(Em)Power in the Classroom Series (Part 5)

Welcome back from the dark side! That’s what I’ll say when I greet instructors and faculty members who – at some point – fell down the slippery slope of hardcore assessment only to one glorious day question their practices and the mismatch between their assessments and learning objectives – leading them to reflect, read, question and then return to the brighter side of the assessment paradigm.

What exactly shapes the dark and bright sides of this paradigm, you might ask. Well, traditional approaches to assessment not only place far too much emphasis on the grade, they also extract the students from the entire process. Assessment essentially becomes something that happens to the students rather than something with which they engage. Much like the traditional lecture, which has been in place for decades, evaluation practices have been passed down, inherited and accepted as the ‘way it should be done.’Consider this article about how students learn, which states that the word lecture comes from the Latin word meaning ‘to read’. There was a great need to lecture back when books weren’t readily published. Now, we need not read (talk) to them about our content areas – we can let them read and explore outside of class and then co-construct knowledge around the content, dive in through discussions and activities in class. We’ll be on hand to support, facilitate and inspire!

Now let’s think about assessment … and we’ll do so through a little anecdote. I recently consulted with a graduate student who is about to teach her own class for the first time. She’s had experiences as a teaching assistant, so she’s led the occasional lesson and graded many a paper. Now she gets to design her own course and is excited about choosing materials, deciding which topics to include and developing a sense of how to explore the content with her students.

During our consultation, I asked her what assessments she has in place for the course. Her response: “Two exams and three quizzes.” [Insert dramatic pause] Or is it only me that needs the dramatic pause because I know what course she’s teaching … see if you can guess based on her response to my follow-up question. “So, let’s take a step back. What are the learning outcomes you have set for this course? What is it that you want them to be able to do by the end of this course?” She lists a few simple, measurable outcomes: 1) to track the life of a seed in the ground until it comes fully into being and produces food; 2) to articulate the policies that impact how, when and where food is grown, and; 3) to describe the relationship of food cultivation to the larger web of life. (I’m kind of paraphrasing, but you get the idea.) It’s a class on organic gardening and I struggled to understand the link between her objectives and her assessments. When asked why those would be her measures, she replied: “Because that’s how it’s always been done.”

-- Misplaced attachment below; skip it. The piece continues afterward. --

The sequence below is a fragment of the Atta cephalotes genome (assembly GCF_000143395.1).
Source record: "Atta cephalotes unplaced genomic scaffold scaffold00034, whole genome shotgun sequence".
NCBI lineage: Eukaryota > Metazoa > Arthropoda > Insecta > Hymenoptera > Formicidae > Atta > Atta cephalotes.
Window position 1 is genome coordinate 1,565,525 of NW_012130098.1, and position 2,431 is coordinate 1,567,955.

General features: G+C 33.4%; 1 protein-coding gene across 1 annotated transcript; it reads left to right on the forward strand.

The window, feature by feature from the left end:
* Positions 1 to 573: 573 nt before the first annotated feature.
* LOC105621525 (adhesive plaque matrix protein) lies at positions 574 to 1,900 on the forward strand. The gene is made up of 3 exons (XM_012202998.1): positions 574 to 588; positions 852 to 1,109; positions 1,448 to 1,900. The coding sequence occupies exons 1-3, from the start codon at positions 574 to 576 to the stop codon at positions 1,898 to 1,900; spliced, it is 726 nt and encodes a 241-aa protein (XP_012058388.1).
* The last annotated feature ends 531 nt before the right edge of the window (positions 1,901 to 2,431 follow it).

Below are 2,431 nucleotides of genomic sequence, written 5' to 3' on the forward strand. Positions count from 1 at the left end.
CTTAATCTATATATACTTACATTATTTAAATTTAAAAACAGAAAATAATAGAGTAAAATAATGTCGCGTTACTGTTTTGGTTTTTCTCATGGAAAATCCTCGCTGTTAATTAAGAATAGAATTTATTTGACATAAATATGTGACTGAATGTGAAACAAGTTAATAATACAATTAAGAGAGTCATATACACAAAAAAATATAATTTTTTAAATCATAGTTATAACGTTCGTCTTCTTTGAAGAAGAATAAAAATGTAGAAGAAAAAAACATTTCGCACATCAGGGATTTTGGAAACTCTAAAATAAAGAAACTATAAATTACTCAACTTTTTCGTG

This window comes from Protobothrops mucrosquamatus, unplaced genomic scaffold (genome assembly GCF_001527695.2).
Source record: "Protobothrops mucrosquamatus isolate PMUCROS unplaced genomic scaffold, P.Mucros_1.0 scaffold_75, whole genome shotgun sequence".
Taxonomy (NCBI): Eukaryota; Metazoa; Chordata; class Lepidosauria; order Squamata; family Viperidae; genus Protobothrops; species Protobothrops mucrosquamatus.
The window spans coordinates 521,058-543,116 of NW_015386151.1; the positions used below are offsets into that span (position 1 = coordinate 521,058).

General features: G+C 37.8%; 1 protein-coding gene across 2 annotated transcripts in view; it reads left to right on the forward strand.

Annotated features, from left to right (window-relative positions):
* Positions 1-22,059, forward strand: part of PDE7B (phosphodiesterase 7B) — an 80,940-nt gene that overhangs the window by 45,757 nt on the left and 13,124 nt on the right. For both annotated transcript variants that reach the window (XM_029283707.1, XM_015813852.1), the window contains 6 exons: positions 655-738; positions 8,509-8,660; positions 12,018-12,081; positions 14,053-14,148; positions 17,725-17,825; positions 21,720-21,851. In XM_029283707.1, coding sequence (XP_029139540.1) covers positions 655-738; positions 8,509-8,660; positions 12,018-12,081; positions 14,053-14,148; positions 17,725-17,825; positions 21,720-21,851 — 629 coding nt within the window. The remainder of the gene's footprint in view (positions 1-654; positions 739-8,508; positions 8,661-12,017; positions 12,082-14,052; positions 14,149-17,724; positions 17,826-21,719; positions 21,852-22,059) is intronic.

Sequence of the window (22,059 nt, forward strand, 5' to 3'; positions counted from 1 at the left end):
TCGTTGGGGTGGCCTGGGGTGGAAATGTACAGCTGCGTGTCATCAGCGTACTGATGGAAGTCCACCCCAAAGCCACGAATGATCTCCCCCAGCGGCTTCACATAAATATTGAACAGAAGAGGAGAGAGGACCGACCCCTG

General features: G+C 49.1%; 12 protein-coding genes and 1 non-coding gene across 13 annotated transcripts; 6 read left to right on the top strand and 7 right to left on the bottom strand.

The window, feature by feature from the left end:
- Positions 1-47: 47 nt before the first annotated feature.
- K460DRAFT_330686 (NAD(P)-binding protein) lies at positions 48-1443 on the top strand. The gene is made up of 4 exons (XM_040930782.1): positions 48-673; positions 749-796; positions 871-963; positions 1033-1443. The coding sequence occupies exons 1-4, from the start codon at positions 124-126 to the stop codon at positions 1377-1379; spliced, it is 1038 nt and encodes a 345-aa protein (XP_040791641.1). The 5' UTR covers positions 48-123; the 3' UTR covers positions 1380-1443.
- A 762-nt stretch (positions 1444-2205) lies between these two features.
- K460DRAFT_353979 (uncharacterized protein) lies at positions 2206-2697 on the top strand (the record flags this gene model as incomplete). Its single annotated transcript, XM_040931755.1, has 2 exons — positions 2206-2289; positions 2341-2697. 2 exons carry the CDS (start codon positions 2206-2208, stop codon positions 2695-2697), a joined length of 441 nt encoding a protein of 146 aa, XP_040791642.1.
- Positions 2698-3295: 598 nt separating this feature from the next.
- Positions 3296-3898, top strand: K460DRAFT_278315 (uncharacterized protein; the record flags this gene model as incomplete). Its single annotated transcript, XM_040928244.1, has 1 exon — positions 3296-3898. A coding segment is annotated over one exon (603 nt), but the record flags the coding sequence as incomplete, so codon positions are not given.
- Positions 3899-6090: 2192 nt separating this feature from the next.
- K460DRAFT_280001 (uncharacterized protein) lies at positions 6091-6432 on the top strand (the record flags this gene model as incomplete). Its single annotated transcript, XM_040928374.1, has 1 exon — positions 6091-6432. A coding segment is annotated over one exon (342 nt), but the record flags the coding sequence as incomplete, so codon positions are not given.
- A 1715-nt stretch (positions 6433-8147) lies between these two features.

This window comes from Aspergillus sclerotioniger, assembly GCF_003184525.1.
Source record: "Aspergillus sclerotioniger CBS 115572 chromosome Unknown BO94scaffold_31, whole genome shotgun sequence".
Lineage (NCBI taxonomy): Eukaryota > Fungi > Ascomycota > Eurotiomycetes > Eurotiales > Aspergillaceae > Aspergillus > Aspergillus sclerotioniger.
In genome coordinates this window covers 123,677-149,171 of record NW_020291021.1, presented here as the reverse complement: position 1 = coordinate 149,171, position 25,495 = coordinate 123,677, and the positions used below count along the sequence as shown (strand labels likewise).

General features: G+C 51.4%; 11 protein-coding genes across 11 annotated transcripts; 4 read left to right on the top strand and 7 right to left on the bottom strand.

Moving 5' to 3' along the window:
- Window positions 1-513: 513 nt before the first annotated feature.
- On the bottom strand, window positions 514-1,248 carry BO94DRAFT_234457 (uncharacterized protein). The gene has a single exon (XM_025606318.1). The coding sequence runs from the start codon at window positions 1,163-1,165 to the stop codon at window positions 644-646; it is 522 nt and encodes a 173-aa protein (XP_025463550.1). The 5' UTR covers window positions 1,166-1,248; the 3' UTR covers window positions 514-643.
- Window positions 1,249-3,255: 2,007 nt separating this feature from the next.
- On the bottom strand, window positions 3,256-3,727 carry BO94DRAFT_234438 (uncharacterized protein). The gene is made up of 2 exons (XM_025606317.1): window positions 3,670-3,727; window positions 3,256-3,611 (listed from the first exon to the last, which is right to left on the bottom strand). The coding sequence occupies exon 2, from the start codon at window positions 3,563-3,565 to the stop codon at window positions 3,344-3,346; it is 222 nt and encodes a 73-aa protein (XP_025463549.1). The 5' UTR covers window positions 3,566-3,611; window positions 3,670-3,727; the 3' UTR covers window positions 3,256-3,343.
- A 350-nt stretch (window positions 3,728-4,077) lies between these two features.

What alternatives could we implement in this class? I’m sure you can suggest many, but here are a few options I offered: have students keep a journal of their gardens’ successes and failures (include relevant content, provide a rubric, set the bar high for quality work), develop group projects that tackle policies relevant to organic gardening in legislature, have students develop strategic plans for local nonprofit community gardens, stage end of semester debates around ‘hot topics’, have students write a paper on the challenges they faced when developing their compost, etc.

Knowing that this course meets a science requirement for all undergrads, there is the feeling that the assessments should be more rigorous. That’s fine. Just create clear, high standards criteria for each assignment. Require students to incorporate key terms, evidence-based argumentation, organizational thinking, problem-solving skills, etc. Alternative assessment does not by its nature imply ‘easy assessment’.

When we reconsider how we assess and make sure that our assessments actually measure the learning outcomes we have set forth for our students, we find a balance in our instruction that is often missing when class sessions are hands on and assessments are multiple choice (for example).

With relation to sharing the power (and thereby reducing anxiety) there are many ways to involve students in the assessment process. Barbara Gross Davis (2009) has a wealth of great ideas in her text Tools for Teaching (see Unit VIII – Testing and Grading). She suggests alternative assessments and tweaks on the old favorites. For example, for those courses that just have to implement exams, why not leave space for students to justify their multiple choice answers. How about letting students buy additional information on certain questions (with points, not money – i.e., they lose 3 points of total available, but they get the formula to calculate degrees of freedom). Allow them to bring crib sheets, provide an extra credit question or even let them write one final question in on a blank and answer it for points. Give practice exams and review sessions and maybe even let them redo an exam. Give them a chance to show what they know!

The reality is that if we are married to grades and students are weighed down by the pressure and anxiety about grades, we live on the dark side where students tend to cheat more, they equate their ability with their grades, and they become ‘grade grubbers’ – begging us at key stages in the semester for more points (Weimer, 2002).

We’ll continue to explore assessment next time as I review my students’ final portfolio and consider the impact on them of being assessed in this way. I’ll also share with you my non-traditional approach to grading – including the negotiation part.

Gross-Davis, B. (2009). Tools for Teaching – 2nd Education. San Francisco: Jossey-Bass.

Weimer, M. (2002) Learner Centered Teaching: Five Key Changes to Practice. San Francisco; Jossey-Bass.